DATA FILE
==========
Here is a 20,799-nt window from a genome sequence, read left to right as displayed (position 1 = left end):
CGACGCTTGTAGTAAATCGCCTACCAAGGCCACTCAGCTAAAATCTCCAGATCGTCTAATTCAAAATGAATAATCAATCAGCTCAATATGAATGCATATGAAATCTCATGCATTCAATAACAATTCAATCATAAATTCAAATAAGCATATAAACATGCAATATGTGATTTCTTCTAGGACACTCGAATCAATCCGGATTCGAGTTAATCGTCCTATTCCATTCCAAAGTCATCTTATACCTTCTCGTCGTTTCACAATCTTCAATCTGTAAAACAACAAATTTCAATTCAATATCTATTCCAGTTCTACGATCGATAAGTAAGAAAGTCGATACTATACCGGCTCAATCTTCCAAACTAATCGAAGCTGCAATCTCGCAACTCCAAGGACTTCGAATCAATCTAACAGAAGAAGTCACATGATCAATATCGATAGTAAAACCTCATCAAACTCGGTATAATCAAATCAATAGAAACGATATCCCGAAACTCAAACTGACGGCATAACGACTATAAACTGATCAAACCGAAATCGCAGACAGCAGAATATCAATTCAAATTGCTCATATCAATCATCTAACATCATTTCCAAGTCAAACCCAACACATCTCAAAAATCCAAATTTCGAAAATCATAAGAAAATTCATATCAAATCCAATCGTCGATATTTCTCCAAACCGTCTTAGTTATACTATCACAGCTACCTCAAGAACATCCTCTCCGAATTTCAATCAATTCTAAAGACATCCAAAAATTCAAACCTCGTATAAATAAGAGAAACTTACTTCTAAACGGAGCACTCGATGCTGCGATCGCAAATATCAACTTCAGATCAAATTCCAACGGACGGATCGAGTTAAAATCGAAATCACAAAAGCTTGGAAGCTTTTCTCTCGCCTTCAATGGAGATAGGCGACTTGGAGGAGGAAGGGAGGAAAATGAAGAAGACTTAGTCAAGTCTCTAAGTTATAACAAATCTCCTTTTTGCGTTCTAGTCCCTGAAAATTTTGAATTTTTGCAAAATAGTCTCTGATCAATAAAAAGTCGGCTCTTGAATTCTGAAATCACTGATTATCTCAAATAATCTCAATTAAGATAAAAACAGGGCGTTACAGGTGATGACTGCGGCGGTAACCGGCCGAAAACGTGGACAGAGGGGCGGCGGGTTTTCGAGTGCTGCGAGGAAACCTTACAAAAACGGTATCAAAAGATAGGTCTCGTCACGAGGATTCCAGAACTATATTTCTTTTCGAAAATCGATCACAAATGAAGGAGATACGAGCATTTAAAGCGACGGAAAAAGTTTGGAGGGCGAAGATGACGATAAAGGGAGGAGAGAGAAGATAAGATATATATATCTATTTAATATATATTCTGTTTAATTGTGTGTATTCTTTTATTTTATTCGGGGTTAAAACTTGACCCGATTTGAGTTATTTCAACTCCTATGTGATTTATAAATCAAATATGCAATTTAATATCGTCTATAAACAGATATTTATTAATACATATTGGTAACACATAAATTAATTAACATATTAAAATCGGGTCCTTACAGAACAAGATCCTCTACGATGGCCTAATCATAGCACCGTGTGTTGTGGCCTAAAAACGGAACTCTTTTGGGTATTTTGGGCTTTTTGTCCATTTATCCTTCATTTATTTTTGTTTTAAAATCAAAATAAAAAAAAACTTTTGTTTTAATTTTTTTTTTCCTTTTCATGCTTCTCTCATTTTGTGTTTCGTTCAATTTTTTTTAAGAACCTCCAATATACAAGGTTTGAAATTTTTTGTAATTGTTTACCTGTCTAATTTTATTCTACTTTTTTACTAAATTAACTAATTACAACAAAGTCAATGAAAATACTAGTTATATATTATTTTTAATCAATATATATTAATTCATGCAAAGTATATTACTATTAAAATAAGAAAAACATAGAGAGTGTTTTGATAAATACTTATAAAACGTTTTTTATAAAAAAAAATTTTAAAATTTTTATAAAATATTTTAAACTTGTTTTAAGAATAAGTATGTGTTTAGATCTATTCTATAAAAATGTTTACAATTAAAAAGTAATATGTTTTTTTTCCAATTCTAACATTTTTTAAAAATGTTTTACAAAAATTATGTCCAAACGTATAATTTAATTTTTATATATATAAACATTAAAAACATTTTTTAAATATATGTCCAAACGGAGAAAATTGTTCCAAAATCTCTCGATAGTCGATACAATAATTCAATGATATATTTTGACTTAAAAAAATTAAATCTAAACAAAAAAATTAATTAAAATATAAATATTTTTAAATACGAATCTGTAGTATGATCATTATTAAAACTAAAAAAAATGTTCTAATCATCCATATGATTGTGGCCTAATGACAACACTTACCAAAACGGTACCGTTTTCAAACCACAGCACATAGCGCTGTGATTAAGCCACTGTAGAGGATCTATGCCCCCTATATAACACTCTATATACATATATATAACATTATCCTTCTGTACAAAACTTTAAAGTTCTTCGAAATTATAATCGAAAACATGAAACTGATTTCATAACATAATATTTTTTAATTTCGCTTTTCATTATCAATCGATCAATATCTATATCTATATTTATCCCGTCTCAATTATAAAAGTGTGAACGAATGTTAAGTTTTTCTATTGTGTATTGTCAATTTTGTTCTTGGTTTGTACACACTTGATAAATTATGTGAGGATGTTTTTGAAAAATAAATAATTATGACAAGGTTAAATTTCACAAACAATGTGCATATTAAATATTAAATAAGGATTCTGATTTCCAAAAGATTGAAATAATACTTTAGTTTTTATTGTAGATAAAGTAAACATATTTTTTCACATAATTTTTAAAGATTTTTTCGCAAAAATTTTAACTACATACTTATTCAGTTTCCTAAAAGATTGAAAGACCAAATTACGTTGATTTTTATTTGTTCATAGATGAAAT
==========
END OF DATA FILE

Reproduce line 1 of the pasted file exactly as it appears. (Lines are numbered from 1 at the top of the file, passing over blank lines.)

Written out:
Here is a 20,799-nt window from a genome sequence, read left to right as displayed (position 1 = left end):